November, 9th 2016 proved a shocking day for America andthe World after Donald Trump, the Republican flagbearer won thepresidential election by a landslide. Despite the win, Americans tookto the street to protest the election. In the months before theelections, different individuals had voiced their opinions on the twopresidential candidates with some even questioning the democraticprocess in the presidential nominations. These opinions were eitherin written, audio, or video means. Frank Bruni, a New York Timescolumnist, was one of the many individuals displeased with thepresidential candidates. This displeasure was expressed in his April2016 piece, where he explains howundemocratic the presidential nominations were, as well as providesuggestions to increase citizen participation in the Presidentialcampaigns therefore, ensuring the president-elect is the bestcandidate and not the lesser of two evils.
The piece mainly targets political enthusiasts and individualsinterested in the drama resulting from the presidential nominationsand campaigns. Throughout the column, Bruni does not pick any sidebut instead criticises both party nominations and presidentialcandidates. Bruni expresses disapproval of both Presidentialcandidates and even quotes surveys conducted by other news agenciesin a bid to ensure the reader is convinced of his displeasure (Bruni1). Showing impartiality in the piece allows a boost in hiscredibility. This boost in credibility illustrates Bruni’s use ofethos to persuade the reader to accept his point of view. Bruni’simpartiality illustrates ethics a character that results in theaudience agreeing with his opinion piece.
Bruni also employs an appeal to logos using facts and statisticsabout the United States election. Bruni ‘s explains how thecampaigns are carried out and the role of the media in promotingthese two unfavourable candidates. Providing facts on how the mediais treating the campaigns allows Bruni to show the audience thevarious reasons why the American people are disinterested with theircandidates. Bruni also employs population and voter statistics toillustrate the lack of democracy in the presidential nominations(Bruni 3). The use of statistics allows Bruni to show his audiencehow a small part of the population has influenced the voting choicesof the larger population. The appeal to logos assists Bruni toconvince the reader that his opinion is right.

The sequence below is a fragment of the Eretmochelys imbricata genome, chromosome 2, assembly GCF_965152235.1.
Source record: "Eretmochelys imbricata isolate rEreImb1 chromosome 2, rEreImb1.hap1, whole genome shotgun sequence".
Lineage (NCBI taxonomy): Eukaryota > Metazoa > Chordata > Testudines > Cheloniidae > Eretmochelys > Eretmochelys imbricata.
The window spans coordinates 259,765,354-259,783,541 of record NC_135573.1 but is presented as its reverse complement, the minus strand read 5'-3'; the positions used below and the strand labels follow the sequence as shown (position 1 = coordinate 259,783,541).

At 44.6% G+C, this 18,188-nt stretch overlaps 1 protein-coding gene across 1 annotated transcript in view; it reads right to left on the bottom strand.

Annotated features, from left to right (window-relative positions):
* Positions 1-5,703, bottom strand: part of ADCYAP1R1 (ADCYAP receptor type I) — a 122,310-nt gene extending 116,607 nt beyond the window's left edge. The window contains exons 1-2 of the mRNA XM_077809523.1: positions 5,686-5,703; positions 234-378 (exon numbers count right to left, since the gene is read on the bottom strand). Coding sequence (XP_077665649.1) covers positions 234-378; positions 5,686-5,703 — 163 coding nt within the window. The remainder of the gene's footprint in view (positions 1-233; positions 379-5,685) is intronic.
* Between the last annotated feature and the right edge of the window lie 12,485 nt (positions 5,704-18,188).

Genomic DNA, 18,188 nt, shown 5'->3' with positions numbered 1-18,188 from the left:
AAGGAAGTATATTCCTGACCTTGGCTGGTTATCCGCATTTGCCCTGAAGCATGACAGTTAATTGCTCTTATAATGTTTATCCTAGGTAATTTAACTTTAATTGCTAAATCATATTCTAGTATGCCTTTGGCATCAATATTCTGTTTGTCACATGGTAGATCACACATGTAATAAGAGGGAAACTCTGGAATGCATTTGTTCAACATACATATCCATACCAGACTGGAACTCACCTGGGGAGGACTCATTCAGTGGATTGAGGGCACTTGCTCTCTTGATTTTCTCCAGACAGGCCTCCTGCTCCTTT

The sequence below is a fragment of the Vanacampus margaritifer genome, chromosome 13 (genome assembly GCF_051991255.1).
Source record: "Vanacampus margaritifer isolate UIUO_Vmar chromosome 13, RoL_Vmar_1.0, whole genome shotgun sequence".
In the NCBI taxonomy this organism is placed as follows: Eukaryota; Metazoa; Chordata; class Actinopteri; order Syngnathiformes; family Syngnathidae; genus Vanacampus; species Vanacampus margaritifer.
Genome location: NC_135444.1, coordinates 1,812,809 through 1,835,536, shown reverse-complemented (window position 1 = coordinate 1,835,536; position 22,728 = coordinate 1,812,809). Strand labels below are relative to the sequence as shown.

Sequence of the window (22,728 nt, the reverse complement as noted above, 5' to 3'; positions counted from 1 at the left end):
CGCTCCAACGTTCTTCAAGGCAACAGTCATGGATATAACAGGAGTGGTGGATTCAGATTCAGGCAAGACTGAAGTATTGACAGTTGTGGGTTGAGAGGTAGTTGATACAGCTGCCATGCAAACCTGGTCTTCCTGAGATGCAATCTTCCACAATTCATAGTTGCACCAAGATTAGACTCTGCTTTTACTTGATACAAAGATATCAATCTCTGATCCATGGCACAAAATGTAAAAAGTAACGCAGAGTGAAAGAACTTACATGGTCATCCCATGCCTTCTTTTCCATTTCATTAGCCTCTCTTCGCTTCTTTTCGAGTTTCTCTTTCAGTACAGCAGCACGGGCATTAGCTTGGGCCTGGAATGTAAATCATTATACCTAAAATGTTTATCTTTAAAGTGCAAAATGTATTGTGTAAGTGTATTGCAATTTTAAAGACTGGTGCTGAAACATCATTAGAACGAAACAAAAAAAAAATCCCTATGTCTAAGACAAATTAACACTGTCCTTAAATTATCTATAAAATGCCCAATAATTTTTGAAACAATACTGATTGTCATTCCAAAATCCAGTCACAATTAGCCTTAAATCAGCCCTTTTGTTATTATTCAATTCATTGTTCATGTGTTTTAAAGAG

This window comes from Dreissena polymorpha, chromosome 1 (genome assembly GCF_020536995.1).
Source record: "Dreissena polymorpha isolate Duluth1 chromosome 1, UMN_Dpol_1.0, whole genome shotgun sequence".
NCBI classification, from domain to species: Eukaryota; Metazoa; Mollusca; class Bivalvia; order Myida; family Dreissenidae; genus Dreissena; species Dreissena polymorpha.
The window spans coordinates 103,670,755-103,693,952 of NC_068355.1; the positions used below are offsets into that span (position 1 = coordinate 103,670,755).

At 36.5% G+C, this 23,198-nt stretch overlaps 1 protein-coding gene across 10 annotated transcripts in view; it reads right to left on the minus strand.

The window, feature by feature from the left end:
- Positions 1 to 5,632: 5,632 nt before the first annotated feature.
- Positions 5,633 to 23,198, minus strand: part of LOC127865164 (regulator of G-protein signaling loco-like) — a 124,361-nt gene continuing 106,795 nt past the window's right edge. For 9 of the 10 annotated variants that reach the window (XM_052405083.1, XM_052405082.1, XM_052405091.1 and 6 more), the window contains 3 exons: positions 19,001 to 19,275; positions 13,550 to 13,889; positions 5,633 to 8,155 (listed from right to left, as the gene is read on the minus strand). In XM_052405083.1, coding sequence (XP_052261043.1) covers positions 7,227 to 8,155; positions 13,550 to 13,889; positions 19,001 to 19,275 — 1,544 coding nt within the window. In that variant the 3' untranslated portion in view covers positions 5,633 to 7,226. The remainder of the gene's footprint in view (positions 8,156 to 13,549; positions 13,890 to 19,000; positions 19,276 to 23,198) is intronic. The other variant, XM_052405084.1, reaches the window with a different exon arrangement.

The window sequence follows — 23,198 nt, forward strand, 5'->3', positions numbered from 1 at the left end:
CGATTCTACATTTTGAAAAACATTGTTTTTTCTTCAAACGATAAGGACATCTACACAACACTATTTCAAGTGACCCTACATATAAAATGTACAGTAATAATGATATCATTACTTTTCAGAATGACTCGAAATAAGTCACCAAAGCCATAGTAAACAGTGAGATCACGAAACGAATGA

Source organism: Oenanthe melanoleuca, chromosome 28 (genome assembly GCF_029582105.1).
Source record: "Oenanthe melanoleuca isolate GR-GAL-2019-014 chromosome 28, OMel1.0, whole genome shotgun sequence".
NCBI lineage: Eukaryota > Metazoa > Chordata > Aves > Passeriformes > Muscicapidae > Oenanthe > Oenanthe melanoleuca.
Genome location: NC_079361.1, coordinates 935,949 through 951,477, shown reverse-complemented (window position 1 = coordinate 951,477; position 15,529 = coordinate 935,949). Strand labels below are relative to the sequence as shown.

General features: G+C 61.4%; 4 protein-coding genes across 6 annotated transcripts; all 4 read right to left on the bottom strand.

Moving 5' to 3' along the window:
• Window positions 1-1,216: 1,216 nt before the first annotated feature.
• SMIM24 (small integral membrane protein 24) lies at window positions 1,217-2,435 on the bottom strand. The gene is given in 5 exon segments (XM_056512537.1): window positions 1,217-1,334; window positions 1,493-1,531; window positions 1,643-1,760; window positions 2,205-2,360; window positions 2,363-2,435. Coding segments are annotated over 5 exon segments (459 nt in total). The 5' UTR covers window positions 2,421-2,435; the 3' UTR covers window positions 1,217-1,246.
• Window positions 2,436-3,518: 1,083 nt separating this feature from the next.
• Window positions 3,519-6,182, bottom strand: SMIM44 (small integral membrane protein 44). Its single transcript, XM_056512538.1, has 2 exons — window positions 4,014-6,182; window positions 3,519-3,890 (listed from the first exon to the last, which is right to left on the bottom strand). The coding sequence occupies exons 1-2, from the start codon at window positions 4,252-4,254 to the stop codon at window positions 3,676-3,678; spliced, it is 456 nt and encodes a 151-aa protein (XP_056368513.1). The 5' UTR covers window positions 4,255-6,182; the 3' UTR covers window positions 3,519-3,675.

Other than the ethos and logos appeals, Bruni also uses an appeal topathos in the introductory and middle parts of the opinion piece.Emotion evoking words characterise Bruni`s introduction. Bruni arguesthat candidates should focus on making America functional rather thanpromising to return the country to its former glory (Bruni 1). Bruniappeals to the audience’s emotions by making the reader think ofthe various problems not addressed by the presidential candidates.
. I agree with the column on the different points provided. Ibelieve the presidential nomination process does not consider theviews of the masses. I also believe that there should be threepolitical parties due to the high numbers of independents within theAmerican population. Bruni also explains that a high number ofAmericans are displeased with the candidates. I also hold this pointof view as both candidates are either too old therefore,disconnected from the needs of the young or too inexperienced to runa nation as powerful as the USA.
Frank Bruni’s opinion piece explains the various points ofdiscontent that Americans had regarding the election. The variousirregularities, propaganda, lack of involvement by many Americancitizens., and scandals that have emerged throughout the presidentialcampaign illustrate some of the reasons behind the displeasure withthe two presidential candidates. There is a need for election reformto ensure citizens do not vote for the less evil but instead, electthe best candidate among two or three good individuals.
Bruni, Frank. " ." 19 April2016. The New York Times . Web.